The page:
What is in this article?:
- Truth trumps false food politics
- Dr. Oz plain wrong
- Prop 37 would have raised everyone’s grocery-store bills and raised suspicion without delivering a single consumer benefit.
GM crops are an essential tool of 21st-century food production; helping farmers from Bakersfield to Burkina Faso grow even more safe and healthy food as they meet the huge challenge of feeding families and the planet.
California voters sent a loud-and-clear message to special interests and anti-biotech agitators: Keep your hands off our food.
The rejection of Proposition 37, a deeply flawed ballot initiative, shows that an informed electorate can make wise choices about food policy. In the face of a propaganda campaign that relied on junk science and scare tactics, 53 percent of voters said no to Prop 37.
The advocates of this radical proposal had a simple but misleading message: Just label it. They sought to require special labels on certain food products that might carry ingredients derived from biotechnology. Yet their unnecessary rules would have raised everyone’s grocery-store bills and raised suspicion without delivering a single consumer benefit.
Prop 37 also would have been a jackpot for trial lawyers, who were its actual authors. Their goal was to rig a system of complex and burdensome regulations, spawning an untold number of petty and destructive lawsuits whose main purpose was to enrich the most aggressive litigators.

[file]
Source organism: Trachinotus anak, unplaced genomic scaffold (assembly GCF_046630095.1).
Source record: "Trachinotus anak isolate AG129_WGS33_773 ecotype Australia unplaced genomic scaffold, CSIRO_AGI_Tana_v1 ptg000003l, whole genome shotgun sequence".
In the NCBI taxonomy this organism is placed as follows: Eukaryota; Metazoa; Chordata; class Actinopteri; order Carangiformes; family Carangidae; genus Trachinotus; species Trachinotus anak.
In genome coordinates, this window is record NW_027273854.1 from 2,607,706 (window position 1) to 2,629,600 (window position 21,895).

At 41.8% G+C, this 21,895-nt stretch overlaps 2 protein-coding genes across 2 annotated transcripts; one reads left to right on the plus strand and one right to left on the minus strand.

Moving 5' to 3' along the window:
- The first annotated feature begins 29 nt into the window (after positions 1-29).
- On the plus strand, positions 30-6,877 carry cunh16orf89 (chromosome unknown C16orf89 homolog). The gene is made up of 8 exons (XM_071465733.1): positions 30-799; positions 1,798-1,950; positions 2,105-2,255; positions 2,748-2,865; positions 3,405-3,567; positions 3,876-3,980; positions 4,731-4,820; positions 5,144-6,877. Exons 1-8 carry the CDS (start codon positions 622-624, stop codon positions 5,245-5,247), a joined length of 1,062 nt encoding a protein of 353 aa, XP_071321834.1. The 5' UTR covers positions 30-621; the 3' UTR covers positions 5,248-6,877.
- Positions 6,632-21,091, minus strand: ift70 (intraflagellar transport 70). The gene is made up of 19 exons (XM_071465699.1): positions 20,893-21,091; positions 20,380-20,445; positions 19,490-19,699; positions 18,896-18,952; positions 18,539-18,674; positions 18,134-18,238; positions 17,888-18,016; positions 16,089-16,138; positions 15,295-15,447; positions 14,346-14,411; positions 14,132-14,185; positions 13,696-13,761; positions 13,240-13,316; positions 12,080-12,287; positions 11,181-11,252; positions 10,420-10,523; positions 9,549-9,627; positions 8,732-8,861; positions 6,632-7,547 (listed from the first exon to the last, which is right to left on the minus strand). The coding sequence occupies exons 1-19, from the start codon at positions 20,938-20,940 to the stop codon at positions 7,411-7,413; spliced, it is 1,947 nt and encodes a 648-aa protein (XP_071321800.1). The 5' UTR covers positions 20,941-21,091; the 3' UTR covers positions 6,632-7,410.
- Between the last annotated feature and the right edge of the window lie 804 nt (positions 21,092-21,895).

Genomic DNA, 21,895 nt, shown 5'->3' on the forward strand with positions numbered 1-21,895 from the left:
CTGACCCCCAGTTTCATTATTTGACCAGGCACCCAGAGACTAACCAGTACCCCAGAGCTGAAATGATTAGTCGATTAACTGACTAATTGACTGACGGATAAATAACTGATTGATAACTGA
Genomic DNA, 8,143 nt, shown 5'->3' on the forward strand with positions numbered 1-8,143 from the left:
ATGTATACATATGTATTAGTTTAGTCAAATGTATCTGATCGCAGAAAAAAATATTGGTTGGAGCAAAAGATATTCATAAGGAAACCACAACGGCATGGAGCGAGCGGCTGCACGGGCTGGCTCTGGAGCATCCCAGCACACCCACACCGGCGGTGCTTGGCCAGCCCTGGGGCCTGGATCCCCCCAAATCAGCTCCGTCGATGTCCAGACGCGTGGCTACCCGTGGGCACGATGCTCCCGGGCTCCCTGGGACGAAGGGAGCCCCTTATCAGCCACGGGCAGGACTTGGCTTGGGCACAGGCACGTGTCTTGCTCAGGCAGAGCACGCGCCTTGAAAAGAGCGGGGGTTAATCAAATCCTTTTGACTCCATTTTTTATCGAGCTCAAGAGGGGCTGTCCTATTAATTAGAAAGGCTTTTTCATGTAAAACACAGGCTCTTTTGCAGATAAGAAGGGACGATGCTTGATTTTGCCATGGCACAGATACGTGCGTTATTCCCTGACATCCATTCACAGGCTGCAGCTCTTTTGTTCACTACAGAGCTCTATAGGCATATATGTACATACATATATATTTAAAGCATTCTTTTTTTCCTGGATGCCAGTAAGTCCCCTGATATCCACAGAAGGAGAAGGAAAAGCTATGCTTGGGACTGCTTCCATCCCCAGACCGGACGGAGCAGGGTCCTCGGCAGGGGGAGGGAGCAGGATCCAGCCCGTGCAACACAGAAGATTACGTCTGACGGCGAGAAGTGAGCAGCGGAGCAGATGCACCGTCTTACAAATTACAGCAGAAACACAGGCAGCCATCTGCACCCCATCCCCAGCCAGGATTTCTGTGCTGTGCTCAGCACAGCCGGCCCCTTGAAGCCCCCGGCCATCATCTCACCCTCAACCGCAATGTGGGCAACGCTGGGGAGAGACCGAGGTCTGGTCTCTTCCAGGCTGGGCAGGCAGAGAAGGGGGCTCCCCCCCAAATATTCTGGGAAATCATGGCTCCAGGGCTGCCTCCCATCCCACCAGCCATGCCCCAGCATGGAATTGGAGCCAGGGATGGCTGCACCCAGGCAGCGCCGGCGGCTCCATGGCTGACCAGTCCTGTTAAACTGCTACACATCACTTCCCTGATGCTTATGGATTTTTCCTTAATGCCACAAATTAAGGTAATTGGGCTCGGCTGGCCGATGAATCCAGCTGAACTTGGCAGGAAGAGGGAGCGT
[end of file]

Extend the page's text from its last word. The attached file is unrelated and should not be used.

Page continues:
Farmers like me condemned Prop 37. So did doctors. The American Medical Association released a statement on the safety of genetically modified food and the pointlessness of politically motivated labeling. Scientists, grocers, and food producers also joined an impressive coalition of truth tellers.
Early signs suggested that the battle would be hard fought. The first polls hinted that voters might approve Prop 37. The organic food industry and its allies pumped nearly $9 million into an effort to coax voters to favor labeling. They understood the stakes: One of Prop 37’s most prominent backers, Mark Bittman of the New York Times, described the initiative as “the most important vote on food policy this decade.”